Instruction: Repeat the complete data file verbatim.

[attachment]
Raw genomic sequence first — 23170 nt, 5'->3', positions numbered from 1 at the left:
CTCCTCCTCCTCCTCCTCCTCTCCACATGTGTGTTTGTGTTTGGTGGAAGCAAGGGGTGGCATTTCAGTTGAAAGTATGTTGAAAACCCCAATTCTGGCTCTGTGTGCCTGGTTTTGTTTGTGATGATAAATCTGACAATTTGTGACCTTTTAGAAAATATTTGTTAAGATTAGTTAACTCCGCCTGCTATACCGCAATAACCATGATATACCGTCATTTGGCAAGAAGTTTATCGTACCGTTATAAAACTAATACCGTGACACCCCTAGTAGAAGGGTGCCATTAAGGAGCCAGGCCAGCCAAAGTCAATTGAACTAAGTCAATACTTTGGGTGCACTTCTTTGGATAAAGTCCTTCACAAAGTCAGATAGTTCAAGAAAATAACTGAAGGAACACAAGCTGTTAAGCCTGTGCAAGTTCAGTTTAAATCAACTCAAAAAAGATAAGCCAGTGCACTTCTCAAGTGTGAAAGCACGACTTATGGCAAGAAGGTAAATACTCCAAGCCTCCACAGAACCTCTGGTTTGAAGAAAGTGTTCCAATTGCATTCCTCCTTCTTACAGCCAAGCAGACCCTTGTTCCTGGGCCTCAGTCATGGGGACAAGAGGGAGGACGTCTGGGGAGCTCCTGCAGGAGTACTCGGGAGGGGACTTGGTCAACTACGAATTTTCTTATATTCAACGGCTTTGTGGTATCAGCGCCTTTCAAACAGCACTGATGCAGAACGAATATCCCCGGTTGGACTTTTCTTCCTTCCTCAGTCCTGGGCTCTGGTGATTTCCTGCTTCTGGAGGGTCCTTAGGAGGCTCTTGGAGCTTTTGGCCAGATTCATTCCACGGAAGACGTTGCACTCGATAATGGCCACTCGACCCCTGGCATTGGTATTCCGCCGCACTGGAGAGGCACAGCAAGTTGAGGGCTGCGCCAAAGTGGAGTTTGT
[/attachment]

Raw genomic sequence first — 23170 nt, 5'->3', positions numbered from 1 at the left:
CTCCTCCTCCTCCTCCTCCTCTCCACATGTGTGTTTGTGTTTGGTGGAAGCAAGGGGTGGCATTTCAGTTGAAAGTATGTTGAAAACCCCAATTCTGGCTCTGTGTGCCTGGTTTTGTTTGTGATGATAAATCTGACAATTTGTGACCTTTTAGAAAATATTTGTTAAGATTAGTTAACTCCGCCTGCTATACCGCAATAACCATGATATACCGTCATTTGGCAAGAAGTTTATCGTACCGTTATAAAACTAATACCGTGACACCCCTAGTAGAAGGGTGCCATTAAGGAGCCAGGCCAGCCAAAGTCAATTGAACTAAGTCAATACTTTGGGTGCACTTCTTTGGATAAAGTCCTTCACAAAGTCAGATAGTTCAAGAAAATAACTGAAGGAACACAAGCTGTTAAGCCTGTGCAAGTTCAGTTTAAATCAACTCAAAAAAGATAAGCCAGTGCACTTCTCAAGTGTGAAAGCACGACTTATGGCAAGAAGGTAAATACTCCAAGCCTCCACAGAACCTCTGGTTTGAAGAAAGTGTTCCAATTGCATTCCTCCTTCTTACAGCCAAGCAGACCCTTGTTCCTGGGCCTCAGTCATGGGGACAAGAGGGAGGACGTCTGGGGAGCTCCTGCAGGAGTACTCGGGAGGGGACTTGGTCAACTACGAATTTTCTTATATTCAACGGCTTTGTGGTATCAGCGCCTTTCAAACAGCACTGATGCAGAACGAATATCCCCGGTTGGACTTTTCTTCCTTCCTCAGTCCTGGGCTCTGGTGATTTCCTGCTTCTGGAGGGTCCTTAGGAGGCTCTTGGAGCTTTTGGCCAGATTCATTCCACGGAAGACGTTGCACTCGATAATGGCCACTCGACCCCTGGCATTGGTATTCCGCCGCACTGGAGAGGCACAGCAAGTTGAGGGCTGCGCCAAAGTGGAGTTTGT